What is at least one thing you have learned or grown from because of your SCI?

ZcollieZcollie Posts: 68Moderator Moderator
25 Likes 10 Comments 5 Awesomes Name Dropper
I know many people view this injury as a negative. Whether you have accepted your accident yet or not. This injury will change you as a person. It will teach you things you never would have learned if your injury never happened. What are some things that stand out to you personally?

For me one of the things that really stands out is the relationship that changed between me and my family. Before my accident I was the older brother who always caused trouble and picked on my younger siblings. My injury brought me closer to my family and I am so grateful for that. It strengthened my faith, which I never would have expected because I feel like for many people it would have pulled them father away. It changed my heart and turned me into more of a loving and compassionate person. Before my accident the only person I cared about was myself. It gave me a new direction and path. There is more I can say on this, but I would love to hear from others their opinions on this.   

Comments

  • jaarchjaarch Posts: 34Moderator Moderator
    10 Comments Name Dropper 5 Awesomes Photogenic
    @Zcollie Aside from everything you mentioned(which I have also experienced) I think the biggest thing I have gained is patience. I have always been the type of person that attacked any issues head on and without delay. I can't do that any more in certain situations. I have learned to accept that. My communication skills have increased exponentially as well. I am now able to talk someone through fixing something, for the most part, that I know how to fix but am not able to reach.  
  • CruckerCrucker Posts: 23Moderator Moderator
    10 Comments 5 Awesomes 5 Likes Photogenic
    Resilience. Many of us middle-class Americans, from Baby Boomers through the current Generation Z, have avoided being tested in life. We have never gone to war, never gone hungry, never had to fight to stay alive. As one writer put it, we have little scar tissue indicating we survived something fundamental. When I became paralyzed at 50, I knew that this would become the greatest test of my life. And, probably like everyone reading this, I feel I passed. I took it on the chin, got up, got back to work, and flourished in ways I would have never imagined before.It's much more complicated than that, of course, but that's the gist of it. I know when the next test appears -- and at my age, it surely will -- I feel better prepared to take it on. To that I credit this awful paralysis.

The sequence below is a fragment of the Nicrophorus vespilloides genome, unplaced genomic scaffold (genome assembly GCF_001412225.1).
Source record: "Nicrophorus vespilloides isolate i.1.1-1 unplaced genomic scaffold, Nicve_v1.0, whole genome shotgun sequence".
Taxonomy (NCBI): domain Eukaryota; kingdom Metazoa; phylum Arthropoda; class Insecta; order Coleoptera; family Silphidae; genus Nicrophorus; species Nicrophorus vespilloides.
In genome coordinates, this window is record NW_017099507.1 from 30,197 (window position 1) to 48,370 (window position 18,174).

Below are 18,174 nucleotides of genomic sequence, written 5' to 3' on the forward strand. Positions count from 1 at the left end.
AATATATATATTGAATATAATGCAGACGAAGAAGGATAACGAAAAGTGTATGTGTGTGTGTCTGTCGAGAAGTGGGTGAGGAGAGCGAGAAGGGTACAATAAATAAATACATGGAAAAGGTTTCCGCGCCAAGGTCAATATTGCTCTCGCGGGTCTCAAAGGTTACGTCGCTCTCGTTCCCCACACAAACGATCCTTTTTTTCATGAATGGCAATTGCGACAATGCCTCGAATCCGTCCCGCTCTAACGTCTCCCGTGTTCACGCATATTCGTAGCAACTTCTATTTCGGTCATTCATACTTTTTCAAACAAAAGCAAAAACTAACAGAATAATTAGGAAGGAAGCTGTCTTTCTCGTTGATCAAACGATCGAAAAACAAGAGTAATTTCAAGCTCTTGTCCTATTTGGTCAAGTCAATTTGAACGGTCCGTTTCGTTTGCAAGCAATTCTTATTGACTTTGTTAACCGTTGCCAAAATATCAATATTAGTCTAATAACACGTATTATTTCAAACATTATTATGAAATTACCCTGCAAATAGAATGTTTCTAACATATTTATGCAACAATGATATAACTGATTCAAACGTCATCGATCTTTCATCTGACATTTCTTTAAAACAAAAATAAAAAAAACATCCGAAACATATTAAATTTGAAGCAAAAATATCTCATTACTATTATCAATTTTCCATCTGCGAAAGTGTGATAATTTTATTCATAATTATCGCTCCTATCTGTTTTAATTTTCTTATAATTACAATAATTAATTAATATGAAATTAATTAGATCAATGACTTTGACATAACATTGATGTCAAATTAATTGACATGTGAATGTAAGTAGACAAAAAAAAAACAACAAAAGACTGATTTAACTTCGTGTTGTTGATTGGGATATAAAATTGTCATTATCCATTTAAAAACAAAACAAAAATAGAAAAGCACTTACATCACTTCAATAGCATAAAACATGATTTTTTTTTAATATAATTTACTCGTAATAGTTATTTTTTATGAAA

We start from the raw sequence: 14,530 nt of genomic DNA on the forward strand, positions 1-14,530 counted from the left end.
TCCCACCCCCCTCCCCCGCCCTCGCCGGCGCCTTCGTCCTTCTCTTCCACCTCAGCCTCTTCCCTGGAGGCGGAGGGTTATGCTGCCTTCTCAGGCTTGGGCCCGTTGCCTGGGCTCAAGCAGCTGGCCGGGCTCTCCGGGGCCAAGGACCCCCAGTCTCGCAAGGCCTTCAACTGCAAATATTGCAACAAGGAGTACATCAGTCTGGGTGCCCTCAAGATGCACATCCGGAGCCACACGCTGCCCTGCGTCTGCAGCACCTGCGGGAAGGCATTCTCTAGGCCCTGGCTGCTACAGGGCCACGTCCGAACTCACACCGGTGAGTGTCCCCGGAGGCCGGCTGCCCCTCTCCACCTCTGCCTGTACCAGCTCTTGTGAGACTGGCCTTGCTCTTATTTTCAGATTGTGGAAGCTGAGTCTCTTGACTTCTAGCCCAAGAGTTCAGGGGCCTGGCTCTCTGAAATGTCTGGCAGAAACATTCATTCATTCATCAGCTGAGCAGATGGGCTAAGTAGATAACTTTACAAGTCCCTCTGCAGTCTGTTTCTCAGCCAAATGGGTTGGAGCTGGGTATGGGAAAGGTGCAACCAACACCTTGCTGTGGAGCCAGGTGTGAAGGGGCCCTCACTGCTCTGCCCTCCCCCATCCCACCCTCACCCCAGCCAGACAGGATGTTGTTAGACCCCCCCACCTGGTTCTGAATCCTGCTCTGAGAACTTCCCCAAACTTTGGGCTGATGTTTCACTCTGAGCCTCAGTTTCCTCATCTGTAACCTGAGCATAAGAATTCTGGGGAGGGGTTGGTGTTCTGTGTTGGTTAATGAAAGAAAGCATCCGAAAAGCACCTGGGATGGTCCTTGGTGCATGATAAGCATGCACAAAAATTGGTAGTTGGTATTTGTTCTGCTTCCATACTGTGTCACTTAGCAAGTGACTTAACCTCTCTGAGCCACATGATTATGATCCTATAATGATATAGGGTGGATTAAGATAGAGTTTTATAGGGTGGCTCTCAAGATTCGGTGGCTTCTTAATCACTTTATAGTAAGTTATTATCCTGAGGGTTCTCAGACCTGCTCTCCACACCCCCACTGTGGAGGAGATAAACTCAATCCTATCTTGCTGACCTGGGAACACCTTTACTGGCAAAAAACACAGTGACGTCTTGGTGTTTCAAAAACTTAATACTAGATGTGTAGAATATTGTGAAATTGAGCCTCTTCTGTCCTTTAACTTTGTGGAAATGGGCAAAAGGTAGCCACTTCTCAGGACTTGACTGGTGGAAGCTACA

• ZcollieZcollie Posts: 68Moderator Moderator
    25 Likes 10 Comments 5 Awesomes Name Dropper
    @jaarch Absolutely!! I was the most impatient person before my injury happened. My SCI has taught me soooo much patience. Very well said and great insight. 

    @Crucker I agree and definitely felt like I have gained resilience from this injury. Thank you for sharing(:

  • WAGSofSCIWAGSofSCI Posts: 64Moderator Moderator
    25 Likes 25 Awesomes 10 Comments First Answer
    Patience! So, so much patience and understanding and purpose. Being able to communicate effectively is another big one. We're all human, and patience and communication isn't something that comes naturally for some but practice makes perfect and we love our men!
    Your WAGS of SCI
    (Elena and Brooke)
  • SterlionSterlion Posts: 28Moderator Moderator
    10 Comments 5 Awesomes 5 Likes Name Dropper
    One of the things I've learned is who I can count on. Before I had alot of friends who were fun to hang around. Since I was mostly independent I rarely if ever asked for more than to hangout. Now that I rely on others more many of my so called friends stopped contacting me. The ones who I continue to hangout with now are the ones that I know will be around to count on when I really need them. I have learned much more on top of that but this lesson stood out to me.
  • ZcollieZcollie Posts: 68Moderator Moderator
    25 Likes 10 Comments 5 Awesomes Name Dropper
    @WAGSofSCI Absolutely agree!!!

    @Sterlion I can really relate to you on that. My injury showed me who my true friends were. I lost a lot of them, but learned who was real. I lost some I did not think I would and others stayed who I thought couldn't handle it. 
  • garrisonreddgarrisonredd Posts: 46Moderator Moderator
    25 Likes 10 Comments 5 Awesomes First Answer